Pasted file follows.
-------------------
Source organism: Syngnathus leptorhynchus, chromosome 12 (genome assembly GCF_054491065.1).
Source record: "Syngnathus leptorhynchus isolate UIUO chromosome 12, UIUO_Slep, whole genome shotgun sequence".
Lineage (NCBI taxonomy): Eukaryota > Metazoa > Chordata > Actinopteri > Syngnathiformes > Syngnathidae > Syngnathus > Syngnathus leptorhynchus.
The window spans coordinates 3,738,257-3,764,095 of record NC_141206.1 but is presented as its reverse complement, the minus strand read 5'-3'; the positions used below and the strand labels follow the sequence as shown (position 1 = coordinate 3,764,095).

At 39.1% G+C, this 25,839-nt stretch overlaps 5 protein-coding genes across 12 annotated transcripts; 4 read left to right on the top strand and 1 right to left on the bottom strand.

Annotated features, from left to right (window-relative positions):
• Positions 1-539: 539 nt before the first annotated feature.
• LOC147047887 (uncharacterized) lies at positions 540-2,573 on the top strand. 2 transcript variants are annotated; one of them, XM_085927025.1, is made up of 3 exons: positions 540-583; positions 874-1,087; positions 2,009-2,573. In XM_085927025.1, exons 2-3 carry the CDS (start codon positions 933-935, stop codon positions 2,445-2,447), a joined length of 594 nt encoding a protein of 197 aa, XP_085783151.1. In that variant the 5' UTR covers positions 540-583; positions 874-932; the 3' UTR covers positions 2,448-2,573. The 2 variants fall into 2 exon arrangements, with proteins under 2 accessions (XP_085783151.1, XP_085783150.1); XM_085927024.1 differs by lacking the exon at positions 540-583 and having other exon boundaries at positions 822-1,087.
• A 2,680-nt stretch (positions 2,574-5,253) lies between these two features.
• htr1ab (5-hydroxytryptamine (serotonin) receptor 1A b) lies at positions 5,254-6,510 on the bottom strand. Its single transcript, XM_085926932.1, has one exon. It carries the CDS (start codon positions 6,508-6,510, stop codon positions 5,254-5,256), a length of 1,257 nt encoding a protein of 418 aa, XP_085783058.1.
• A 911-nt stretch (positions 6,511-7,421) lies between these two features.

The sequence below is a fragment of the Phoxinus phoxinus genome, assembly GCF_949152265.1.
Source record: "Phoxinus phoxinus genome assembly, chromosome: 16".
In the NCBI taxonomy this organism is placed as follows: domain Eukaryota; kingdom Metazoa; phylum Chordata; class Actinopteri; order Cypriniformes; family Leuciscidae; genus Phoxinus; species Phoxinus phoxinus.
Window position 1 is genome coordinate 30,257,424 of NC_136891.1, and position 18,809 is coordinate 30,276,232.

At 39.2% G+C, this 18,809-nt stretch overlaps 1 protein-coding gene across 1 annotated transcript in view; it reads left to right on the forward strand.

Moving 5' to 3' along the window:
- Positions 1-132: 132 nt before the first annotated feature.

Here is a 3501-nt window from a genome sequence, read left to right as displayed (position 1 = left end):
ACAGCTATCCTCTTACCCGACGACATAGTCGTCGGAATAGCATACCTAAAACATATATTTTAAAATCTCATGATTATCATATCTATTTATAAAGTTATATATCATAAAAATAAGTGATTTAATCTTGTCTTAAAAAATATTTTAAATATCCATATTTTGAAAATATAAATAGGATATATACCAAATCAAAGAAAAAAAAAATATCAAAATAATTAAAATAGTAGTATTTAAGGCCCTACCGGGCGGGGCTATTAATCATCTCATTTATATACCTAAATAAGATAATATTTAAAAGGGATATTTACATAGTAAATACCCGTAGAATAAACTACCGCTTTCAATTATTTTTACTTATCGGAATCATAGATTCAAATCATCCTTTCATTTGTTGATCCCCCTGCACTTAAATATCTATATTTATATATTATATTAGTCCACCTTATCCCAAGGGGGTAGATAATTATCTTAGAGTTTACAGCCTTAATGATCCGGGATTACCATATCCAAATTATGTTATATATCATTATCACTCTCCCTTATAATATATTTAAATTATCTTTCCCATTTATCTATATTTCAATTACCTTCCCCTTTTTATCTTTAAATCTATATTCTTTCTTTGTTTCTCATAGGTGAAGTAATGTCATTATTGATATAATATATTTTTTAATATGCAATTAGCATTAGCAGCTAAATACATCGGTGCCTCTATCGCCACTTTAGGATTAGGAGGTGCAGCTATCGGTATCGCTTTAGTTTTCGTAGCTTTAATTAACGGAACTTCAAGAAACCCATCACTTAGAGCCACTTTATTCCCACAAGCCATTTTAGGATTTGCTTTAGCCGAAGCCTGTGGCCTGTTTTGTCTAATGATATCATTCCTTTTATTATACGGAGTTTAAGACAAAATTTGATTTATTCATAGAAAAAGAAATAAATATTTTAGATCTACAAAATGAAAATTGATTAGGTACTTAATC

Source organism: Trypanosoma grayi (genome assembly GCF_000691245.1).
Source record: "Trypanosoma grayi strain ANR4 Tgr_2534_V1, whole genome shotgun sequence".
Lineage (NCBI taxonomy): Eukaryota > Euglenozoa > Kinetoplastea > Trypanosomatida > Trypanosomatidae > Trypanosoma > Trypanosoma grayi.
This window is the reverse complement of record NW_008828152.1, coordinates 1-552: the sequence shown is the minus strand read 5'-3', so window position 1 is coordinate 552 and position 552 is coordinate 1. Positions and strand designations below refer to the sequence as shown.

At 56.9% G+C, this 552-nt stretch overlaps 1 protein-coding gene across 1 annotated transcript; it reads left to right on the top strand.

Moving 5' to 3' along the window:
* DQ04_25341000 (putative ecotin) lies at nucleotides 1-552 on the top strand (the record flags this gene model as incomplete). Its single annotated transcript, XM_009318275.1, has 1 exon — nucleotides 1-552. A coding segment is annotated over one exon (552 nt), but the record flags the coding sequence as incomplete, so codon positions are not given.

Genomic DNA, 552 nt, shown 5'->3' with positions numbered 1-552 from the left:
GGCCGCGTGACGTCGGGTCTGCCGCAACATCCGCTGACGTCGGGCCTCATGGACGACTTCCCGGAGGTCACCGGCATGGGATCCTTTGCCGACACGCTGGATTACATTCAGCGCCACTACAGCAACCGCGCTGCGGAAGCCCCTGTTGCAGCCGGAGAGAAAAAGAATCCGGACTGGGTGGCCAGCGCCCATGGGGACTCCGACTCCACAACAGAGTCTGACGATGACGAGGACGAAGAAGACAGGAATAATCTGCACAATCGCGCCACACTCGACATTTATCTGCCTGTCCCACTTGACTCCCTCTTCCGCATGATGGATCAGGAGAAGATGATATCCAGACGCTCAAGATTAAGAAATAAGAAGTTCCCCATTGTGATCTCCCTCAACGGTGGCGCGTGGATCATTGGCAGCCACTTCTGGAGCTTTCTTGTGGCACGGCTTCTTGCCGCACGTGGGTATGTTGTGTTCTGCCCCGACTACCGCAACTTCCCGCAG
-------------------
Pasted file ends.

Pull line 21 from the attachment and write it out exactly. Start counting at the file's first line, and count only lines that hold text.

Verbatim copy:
Source organism: Trypanosoma grayi (genome assembly GCF_000691245.1).